Sunday, February 28, 2010

Benihana and I ran hills and flats for more than an hour this morning. Not sure of the exact duration of our run as I did not wear a watch and only casually glanced at the time when we left. I'm happy with the effort and pace(s) I ran. I could feel yesterday's workouts in my legs, so I started out slowly. A little over a half mile through Whistler Park before I made my first climb, a steep 80 footer up to a nice plateau where I could run a even tempo for about 3/8 mile. Repeated the flat section out and back twice, then did the uphill and downhill to complete the loop. Then, repeated the flat section 3 times and worked the hill again. Ran back down to Whistler Park and, feeling good, Benny and I continued to lightly jog around the neighborhood. We stopped on two occasions to meet and greet with some neighbors and dogs and continued moving until I was sure that I had put in at least an hour of running (by estimation).

The weather was high overcast but not too cold, about 22 degreesF when I left the house. (Yes, I do think it's a little messed up that I don't think 22 degreesF is cold anymore.) The trail conditions were packed snow, with plenty of snow and alot of ice on the roads around the neighborhood.

Another cool note: A few mornings back, Benihana and I saw two huge, bull elk in the area we run in. Saw them again this morning! This time Benny was off the leash, but to my surprise (and delight) he did not try to chase them. [Although, he was intrigued, to be sure, and disappeared from my sight a couple times to check his friends.] It's always a concern of mine, when we are trail running, and Benny sees another animal because I don't have the heart to keep him on a leash. He's a friendly dog and wants to play with everything that moves. Unfortunately, on our many runs in the mountains, this can and has meant everything from chipmunks and squirrels and birds to deer, cows, sheep, moose and bears. (I once caught him in the air, mid-stride as he took off down the trail after a bear)

Saturday, February 27, 2010

too tired to write

Just a quick note on today's shred session. Rode with JD, Becca, Justin and Kari and later teamed up with Adam Sando. The lifts I rode: Gondola, gondola, Sundown, Sunshine, Storm, Morningside, Pony and two laps on Thunderhead. Not too shabby. Rode for close to 4 hours with the tired legs to prove it. Looks like Adam and I are going to hike tomorrow, so I may not run so robustly in the morning. If at all.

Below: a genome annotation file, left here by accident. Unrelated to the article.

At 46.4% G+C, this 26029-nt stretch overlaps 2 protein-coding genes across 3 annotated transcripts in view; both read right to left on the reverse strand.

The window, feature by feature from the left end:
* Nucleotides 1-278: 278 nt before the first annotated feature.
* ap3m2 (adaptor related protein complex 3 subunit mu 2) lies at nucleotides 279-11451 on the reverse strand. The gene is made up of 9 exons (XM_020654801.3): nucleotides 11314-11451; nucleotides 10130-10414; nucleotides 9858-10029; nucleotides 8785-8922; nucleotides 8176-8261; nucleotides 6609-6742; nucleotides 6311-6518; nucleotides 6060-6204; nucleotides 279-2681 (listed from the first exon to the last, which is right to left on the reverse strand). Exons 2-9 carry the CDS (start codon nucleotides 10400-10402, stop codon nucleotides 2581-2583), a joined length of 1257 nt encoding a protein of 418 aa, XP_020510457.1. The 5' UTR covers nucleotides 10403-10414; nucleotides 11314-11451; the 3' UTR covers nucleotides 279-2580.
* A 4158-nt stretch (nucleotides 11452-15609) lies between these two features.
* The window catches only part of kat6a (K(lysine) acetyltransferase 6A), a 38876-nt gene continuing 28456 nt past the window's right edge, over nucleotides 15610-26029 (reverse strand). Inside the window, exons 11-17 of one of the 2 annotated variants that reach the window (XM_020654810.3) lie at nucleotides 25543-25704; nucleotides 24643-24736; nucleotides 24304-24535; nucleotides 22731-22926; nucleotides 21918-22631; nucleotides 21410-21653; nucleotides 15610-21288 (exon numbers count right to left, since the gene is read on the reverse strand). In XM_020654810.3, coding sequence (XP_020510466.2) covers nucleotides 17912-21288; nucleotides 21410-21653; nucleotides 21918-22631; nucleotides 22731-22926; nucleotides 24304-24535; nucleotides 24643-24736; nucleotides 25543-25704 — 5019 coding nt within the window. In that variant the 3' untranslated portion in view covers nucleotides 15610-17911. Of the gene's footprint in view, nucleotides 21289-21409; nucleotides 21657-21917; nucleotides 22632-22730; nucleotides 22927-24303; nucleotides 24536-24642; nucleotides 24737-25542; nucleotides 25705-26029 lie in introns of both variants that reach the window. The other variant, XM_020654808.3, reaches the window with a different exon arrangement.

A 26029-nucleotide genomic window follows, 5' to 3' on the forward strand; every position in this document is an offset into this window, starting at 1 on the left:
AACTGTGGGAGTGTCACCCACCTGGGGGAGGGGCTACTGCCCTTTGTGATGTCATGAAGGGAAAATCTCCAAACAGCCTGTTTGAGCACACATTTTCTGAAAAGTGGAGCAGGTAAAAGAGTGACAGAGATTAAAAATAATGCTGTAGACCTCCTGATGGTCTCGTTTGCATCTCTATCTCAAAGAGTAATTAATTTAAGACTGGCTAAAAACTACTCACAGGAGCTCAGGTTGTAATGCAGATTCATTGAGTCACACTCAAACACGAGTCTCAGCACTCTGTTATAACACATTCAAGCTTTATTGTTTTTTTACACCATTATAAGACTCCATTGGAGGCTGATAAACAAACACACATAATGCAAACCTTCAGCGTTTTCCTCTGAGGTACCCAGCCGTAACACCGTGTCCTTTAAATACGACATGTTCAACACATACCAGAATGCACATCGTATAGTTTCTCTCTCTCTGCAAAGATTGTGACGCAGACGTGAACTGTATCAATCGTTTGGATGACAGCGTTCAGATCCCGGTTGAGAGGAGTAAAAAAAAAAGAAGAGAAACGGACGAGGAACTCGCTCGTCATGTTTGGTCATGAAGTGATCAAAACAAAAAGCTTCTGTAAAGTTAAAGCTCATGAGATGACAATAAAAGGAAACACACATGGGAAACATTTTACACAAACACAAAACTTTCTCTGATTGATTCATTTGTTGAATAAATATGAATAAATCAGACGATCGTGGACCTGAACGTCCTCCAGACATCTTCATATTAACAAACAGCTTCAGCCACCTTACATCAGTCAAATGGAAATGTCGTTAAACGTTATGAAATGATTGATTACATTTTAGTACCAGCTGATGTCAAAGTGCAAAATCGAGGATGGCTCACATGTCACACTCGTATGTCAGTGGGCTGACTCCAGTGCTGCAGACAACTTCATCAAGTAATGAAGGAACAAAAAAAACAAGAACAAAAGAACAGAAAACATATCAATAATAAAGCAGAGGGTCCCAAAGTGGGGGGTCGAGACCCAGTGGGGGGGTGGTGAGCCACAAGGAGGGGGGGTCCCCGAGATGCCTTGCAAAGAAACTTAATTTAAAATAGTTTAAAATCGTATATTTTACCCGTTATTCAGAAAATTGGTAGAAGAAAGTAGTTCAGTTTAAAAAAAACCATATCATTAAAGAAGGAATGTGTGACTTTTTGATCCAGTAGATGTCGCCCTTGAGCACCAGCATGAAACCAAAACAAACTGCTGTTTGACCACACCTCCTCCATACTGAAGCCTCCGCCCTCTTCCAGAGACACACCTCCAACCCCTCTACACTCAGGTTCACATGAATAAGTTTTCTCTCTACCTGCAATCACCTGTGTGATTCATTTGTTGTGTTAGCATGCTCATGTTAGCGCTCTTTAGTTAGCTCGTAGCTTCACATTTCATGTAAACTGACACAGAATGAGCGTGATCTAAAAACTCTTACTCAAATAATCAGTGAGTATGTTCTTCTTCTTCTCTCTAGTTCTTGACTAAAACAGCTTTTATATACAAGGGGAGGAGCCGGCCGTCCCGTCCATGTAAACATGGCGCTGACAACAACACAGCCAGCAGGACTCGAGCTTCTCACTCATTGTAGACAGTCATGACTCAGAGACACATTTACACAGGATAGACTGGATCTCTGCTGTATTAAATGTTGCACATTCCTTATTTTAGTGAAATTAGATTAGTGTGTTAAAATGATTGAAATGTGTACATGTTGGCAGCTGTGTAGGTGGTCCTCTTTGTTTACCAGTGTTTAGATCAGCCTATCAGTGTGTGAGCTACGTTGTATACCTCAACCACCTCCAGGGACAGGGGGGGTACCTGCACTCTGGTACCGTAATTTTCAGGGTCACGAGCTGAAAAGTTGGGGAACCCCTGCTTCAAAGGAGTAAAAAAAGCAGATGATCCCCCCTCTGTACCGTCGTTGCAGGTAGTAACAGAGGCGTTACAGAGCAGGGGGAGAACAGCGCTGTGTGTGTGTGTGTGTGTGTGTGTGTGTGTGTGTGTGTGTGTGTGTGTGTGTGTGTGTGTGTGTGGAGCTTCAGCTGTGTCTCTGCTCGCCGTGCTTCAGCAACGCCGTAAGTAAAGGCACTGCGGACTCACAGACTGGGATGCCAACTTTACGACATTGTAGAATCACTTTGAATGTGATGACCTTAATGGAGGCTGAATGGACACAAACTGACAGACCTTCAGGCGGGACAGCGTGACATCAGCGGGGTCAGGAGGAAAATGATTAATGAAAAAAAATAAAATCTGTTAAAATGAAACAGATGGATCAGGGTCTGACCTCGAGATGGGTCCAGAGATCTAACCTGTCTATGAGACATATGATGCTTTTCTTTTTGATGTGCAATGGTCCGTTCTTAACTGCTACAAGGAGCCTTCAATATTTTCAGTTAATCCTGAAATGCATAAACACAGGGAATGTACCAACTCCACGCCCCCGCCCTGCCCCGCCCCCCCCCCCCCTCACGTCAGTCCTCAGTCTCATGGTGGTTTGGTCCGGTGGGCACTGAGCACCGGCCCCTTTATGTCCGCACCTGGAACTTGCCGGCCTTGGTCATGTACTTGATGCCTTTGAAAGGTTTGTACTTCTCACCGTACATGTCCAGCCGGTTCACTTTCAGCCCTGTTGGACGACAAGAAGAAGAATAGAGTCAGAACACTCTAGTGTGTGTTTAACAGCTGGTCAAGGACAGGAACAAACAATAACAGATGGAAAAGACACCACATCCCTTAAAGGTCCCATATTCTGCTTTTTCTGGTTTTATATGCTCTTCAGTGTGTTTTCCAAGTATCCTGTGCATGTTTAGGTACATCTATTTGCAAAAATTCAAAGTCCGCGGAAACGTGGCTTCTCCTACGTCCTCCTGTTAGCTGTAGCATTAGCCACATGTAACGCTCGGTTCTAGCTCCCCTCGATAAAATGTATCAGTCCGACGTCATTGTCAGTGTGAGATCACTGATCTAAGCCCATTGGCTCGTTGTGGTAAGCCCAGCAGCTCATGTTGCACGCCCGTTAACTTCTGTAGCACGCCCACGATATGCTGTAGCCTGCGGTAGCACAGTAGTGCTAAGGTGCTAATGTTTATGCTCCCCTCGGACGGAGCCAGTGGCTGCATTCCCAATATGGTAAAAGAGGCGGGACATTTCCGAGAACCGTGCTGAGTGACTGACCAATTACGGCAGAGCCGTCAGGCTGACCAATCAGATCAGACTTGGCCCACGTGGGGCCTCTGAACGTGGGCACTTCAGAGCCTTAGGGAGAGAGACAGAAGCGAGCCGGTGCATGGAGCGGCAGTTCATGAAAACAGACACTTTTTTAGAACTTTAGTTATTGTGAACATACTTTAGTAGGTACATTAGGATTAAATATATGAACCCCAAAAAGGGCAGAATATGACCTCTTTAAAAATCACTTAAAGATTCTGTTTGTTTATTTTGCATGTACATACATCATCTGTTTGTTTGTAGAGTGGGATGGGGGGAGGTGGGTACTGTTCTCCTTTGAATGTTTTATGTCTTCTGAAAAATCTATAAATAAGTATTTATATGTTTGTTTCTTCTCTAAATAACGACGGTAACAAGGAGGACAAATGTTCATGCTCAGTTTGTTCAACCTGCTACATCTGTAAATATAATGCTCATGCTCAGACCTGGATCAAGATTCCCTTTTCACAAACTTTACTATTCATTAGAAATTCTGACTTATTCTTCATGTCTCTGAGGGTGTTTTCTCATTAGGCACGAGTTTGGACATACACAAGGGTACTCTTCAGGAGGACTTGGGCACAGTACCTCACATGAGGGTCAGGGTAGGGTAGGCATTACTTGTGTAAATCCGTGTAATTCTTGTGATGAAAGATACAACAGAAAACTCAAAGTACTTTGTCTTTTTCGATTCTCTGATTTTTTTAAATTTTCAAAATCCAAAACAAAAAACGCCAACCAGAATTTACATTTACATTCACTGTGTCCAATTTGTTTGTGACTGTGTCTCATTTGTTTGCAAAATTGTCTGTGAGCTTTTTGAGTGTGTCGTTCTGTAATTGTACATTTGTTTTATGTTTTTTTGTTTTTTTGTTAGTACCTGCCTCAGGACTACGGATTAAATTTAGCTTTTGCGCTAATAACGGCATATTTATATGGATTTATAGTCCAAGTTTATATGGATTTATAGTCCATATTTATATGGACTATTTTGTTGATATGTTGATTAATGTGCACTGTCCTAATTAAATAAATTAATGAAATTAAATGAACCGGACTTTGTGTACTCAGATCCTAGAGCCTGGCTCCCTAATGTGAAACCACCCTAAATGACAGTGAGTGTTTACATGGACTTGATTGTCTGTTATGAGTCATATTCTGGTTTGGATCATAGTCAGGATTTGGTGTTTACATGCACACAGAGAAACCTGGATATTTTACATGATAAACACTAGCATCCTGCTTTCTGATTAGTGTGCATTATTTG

just like starting over...

Left for Mad Creek trailhead this morning about 6:45am only to find the parking lot blocked off with a sign on it that read: "Voluntary Closure, Elk Migration Route, U.S. Forest Service." Shit. I had already felt like I was striking out all morning.

First, woke up not all that motivated and slightly congested. Still, I manned up, got my layers on and rounded up the dog. Then, passing the bank thermometer downtown, I got more good news. 2 degrees F. Damn. This meant it would be subzero around the Mad Creek area, known to some locals as the coldest place in Routt County. Sigh. The things we do for love, right?

Since I got shot down at MC, I drove another 1.5 miles up Elk River Road to the Red Dirt trailhead. The parking area was plowed of snow, so I pulled over and parked. Benihana and I climbed over a snowbank to get to the trailhead. I slipped on my MicroSpikes and started slowly hiking for a minute. I began a moderate jog pace up the hillside as I made mental notes about the trail condition. Although, Red Dirt and Mad Creek trailheads are close to one another, MC definitely gets more use. The climb up RD is more intimidating, while MC is a nice long, gradual ascent. Which is why I wanted to run it! To make RD even more challenging, it is not packed out by snowshoers. It's packed out by elk and deer. This means post-holing (punching through the snow deeply) and uneven footing and sections where you must break your own trail. Normally, it's challenges like this that really get me jazzed for a run. I like it when it's tough. But today, it was just tough.